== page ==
3i Infotech (NSE:3IINFOTECH) shareholders are no doubt pleased to see that the share price has bounced 33% in the last month alone, although it is still down 33% over the last quarter. But shareholders may not all be feeling jubilant, since the share price is still down 39% in the last year.
Assuming no other changes, a sharply higher share price makes a stock less attractive to potential buyers. While the market sentiment towards a stock is very changeable, in the long run, the share price will tend to move in the same direction as earnings per share. So some would prefer to hold off buying when there is a lot of optimism towards a stock. Perhaps the simplest way to get a read on investors' expectations of a business is to look at its Price to Earnings Ratio (PE Ratio). Investors have optimistic expectations of companies with higher P/E ratios, compared to companies with lower P/E ratios.
How Does 3i Infotech's P/E Ratio Compare To Its Peers?
We can tell from its P/E ratio of 5.90 that sentiment around 3i Infotech isn't particularly high. The image below shows that 3i Infotech has a lower P/E than the average (12.3) P/E for companies in the software industry.
3i Infotech's P/E tells us that market participants think it will not fare as well as its peers in the same industry. While current expectations are low, the stock could be undervalued if the situation is better than the market assumes. If you consider the stock interesting, further research is recommended. For example, I often monitor director buying and selling.
How Growth Rates Impact P/E Ratios
P/E ratios primarily reflect market expectations around earnings growth rates. If earnings are growing quickly, then the 'E' in the equation will increase faster than it would otherwise. And in that case, the P/E ratio itself will drop rather quickly. A lower P/E should indicate the stock is cheap relative to others -- and that may attract buyers.
3i Infotech shrunk earnings per share by 9.3% last year.
A Limitation: P/E Ratios Ignore Debt and Cash In The Bank
It's important to note that the P/E ratio considers the market capitalization, not the enterprise value. In other words, it does not consider any debt or cash that the company may have on the balance sheet. The exact same company would hypothetically deserve a higher P/E ratio if it had a strong balance sheet, than if it had a weak one with lots of debt, because a cashed up company can spend on growth.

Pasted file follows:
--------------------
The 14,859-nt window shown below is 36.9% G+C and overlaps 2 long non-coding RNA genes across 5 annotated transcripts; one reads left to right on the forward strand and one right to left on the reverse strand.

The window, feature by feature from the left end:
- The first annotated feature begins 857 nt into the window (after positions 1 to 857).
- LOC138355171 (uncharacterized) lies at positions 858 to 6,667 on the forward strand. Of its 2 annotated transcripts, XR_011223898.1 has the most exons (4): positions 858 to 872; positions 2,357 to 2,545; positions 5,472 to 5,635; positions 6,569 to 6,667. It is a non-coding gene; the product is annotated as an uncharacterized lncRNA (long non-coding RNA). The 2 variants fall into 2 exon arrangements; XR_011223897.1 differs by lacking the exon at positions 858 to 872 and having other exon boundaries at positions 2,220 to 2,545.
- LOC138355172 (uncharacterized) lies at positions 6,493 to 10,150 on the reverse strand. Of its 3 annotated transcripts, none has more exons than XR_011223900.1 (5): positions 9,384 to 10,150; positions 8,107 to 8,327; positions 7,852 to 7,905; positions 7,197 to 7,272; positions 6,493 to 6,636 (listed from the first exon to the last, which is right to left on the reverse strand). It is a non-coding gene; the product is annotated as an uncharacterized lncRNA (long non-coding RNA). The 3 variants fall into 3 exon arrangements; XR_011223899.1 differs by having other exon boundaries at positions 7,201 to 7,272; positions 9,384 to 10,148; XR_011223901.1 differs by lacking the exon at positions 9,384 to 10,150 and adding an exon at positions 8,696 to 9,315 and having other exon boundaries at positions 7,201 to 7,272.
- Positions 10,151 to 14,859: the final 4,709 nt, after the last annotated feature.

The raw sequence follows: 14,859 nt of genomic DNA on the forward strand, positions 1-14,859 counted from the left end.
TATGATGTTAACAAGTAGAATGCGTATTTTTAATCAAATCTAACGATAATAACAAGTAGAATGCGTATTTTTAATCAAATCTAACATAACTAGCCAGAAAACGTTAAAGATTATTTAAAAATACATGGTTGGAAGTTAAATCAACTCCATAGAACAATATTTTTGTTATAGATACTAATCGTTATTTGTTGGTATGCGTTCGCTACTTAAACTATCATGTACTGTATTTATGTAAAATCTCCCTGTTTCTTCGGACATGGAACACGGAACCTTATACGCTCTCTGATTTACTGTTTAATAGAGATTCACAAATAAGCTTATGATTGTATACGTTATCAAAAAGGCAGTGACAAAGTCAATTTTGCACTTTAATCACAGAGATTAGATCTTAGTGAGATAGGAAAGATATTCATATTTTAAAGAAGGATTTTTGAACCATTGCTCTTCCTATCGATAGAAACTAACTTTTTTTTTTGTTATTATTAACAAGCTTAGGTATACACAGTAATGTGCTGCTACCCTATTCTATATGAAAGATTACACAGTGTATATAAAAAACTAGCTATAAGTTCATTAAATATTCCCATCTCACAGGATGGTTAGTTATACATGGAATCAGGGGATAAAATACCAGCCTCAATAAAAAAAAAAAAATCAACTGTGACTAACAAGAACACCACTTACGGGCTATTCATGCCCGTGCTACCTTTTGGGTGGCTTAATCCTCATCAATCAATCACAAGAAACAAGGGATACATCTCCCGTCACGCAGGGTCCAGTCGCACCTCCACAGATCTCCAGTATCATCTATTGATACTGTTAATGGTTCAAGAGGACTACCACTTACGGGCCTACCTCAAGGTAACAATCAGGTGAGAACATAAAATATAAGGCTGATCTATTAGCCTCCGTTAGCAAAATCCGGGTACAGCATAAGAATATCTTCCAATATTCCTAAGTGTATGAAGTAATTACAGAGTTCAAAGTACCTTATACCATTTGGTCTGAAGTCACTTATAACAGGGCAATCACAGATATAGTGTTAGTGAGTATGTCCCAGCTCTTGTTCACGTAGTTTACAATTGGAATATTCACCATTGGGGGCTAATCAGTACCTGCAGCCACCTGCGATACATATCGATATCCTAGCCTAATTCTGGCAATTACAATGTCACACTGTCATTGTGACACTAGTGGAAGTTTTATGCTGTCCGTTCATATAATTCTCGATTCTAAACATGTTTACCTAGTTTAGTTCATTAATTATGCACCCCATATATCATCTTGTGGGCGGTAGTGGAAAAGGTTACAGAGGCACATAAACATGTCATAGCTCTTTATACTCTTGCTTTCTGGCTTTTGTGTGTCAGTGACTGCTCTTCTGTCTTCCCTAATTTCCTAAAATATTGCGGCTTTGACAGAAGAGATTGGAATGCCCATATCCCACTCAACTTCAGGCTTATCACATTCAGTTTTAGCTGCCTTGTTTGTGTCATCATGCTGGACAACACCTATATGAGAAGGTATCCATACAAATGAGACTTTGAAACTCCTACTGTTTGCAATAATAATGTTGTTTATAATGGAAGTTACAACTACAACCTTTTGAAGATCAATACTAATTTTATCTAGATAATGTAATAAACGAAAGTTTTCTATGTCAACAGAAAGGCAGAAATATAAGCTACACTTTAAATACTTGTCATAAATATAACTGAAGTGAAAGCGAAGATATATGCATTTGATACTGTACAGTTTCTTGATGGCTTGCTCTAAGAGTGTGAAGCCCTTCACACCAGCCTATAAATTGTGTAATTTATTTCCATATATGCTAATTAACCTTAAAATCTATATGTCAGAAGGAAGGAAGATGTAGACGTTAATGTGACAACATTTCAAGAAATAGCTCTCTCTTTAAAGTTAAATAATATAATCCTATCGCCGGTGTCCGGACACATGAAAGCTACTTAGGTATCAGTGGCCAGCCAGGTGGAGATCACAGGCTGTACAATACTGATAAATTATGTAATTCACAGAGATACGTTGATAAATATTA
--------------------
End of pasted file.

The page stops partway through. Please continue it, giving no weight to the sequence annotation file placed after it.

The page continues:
Such expenditure might be good or bad, in the long term, but the point here is that the balance sheet is not reflected by this ratio.
3i Infotech's Balance Sheet
3i Infotech has net debt worth a very significant 168% of its market capitalization. If you want to compare its P/E ratio to other companies, you must keep in mind that these debt levels would usually warrant a relatively low P/E.
The Bottom Line On 3i Infotech's P/E Ratio
3i Infotech has a P/E of 5.9. That's below the average in the IN market, which is 14.0. The P/E reflects market pessimism that probably arises from the lack of recent EPS growth, paired with significant leverage. What is very clear is that the market has become less pessimistic about 3i Infotech over the last month, with the P/E ratio rising from 4.4 back then to 5.9 today. For those who like to invest in turnarounds, that might mean it's time to put the stock on a watchlist, or research it. But others might consider the opportunity to have passed.
When the market is wrong about a stock, it gives savvy investors an opportunity. If the reality for a company is not as bad as the P/E ratio indicates, then the share price should increase as the market realizes this. Although we don't have analyst forecasts you could get a better understanding of its growth by checking out this more detailed historical graph of earnings, revenue and cash flow.
But note: 3i Infotech may not be the best stock to buy. So take a peek at this free list of interesting companies with strong recent earnings growth (and a P/E ratio below 20).
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If you spot an error that warrants correction, please contact the editor at email@example.com. This article by Simply Wall St is general in nature. It does not constitute a recommendation to buy or sell any stock, and does not take account of your objectives, or your financial situation. Simply Wall St has no position in the stocks mentioned. Thank you for reading.